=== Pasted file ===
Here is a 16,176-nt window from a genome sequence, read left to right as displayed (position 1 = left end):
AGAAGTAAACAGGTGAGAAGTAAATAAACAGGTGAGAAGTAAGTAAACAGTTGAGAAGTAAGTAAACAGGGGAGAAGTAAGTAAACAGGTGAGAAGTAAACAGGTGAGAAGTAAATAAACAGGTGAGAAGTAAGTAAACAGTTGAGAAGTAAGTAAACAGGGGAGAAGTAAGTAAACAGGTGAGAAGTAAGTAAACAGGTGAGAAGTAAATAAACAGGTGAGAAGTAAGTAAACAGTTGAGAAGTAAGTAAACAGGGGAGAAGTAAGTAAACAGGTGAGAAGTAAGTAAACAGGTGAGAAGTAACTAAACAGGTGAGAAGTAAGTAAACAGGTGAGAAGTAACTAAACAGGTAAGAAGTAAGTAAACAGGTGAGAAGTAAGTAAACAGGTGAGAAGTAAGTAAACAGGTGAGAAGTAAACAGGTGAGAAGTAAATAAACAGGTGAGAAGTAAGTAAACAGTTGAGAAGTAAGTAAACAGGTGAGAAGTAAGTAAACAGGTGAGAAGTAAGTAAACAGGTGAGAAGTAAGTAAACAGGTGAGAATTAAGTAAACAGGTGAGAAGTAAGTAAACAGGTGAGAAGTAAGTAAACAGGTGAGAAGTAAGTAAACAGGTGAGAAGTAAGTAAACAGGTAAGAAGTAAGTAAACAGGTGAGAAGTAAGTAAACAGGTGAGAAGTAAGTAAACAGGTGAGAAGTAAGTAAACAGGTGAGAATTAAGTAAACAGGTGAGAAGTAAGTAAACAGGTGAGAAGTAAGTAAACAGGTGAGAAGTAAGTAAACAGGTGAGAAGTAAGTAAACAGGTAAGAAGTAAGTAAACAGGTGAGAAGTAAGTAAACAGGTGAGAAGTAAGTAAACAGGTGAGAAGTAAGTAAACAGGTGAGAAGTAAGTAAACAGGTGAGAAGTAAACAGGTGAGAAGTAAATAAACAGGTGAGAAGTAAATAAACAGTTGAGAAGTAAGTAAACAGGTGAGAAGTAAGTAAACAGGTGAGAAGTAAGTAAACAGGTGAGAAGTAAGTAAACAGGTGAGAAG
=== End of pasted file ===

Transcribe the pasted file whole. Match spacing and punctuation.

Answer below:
Here is a 16,176-nt window from a genome sequence, read left to right as displayed (position 1 = left end):
AGAAGTAAACAGGTGAGAAGTAAATAAACAGGTGAGAAGTAAGTAAACAGTTGAGAAGTAAGTAAACAGGGGAGAAGTAAGTAAACAGGTGAGAAGTAAACAGGTGAGAAGTAAATAAACAGGTGAGAAGTAAGTAAACAGTTGAGAAGTAAGTAAACAGGGGAGAAGTAAGTAAACAGGTGAGAAGTAAGTAAACAGGTGAGAAGTAAATAAACAGGTGAGAAGTAAGTAAACAGTTGAGAAGTAAGTAAACAGGGGAGAAGTAAGTAAACAGGTGAGAAGTAAGTAAACAGGTGAGAAGTAACTAAACAGGTGAGAAGTAAGTAAACAGGTGAGAAGTAACTAAACAGGTAAGAAGTAAGTAAACAGGTGAGAAGTAAGTAAACAGGTGAGAAGTAAGTAAACAGGTGAGAAGTAAACAGGTGAGAAGTAAATAAACAGGTGAGAAGTAAGTAAACAGTTGAGAAGTAAGTAAACAGGTGAGAAGTAAGTAAACAGGTGAGAAGTAAGTAAACAGGTGAGAAGTAAGTAAACAGGTGAGAATTAAGTAAACAGGTGAGAAGTAAGTAAACAGGTGAGAAGTAAGTAAACAGGTGAGAAGTAAGTAAACAGGTGAGAAGTAAGTAAACAGGTAAGAAGTAAGTAAACAGGTGAGAAGTAAGTAAACAGGTGAGAAGTAAGTAAACAGGTGAGAAGTAAGTAAACAGGTGAGAATTAAGTAAACAGGTGAGAAGTAAGTAAACAGGTGAGAAGTAAGTAAACAGGTGAGAAGTAAGTAAACAGGTGAGAAGTAAGTAAACAGGTAAGAAGTAAGTAAACAGGTGAGAAGTAAGTAAACAGGTGAGAAGTAAGTAAACAGGTGAGAAGTAAGTAAACAGGTGAGAAGTAAGTAAACAGGTGAGAAGTAAACAGGTGAGAAGTAAATAAACAGGTGAGAAGTAAATAAACAGTTGAGAAGTAAGTAAACAGGTGAGAAGTAAGTAAACAGGTGAGAAGTAAGTAAACAGGTGAGAAGTAAGTAAACAGGTGAGAAG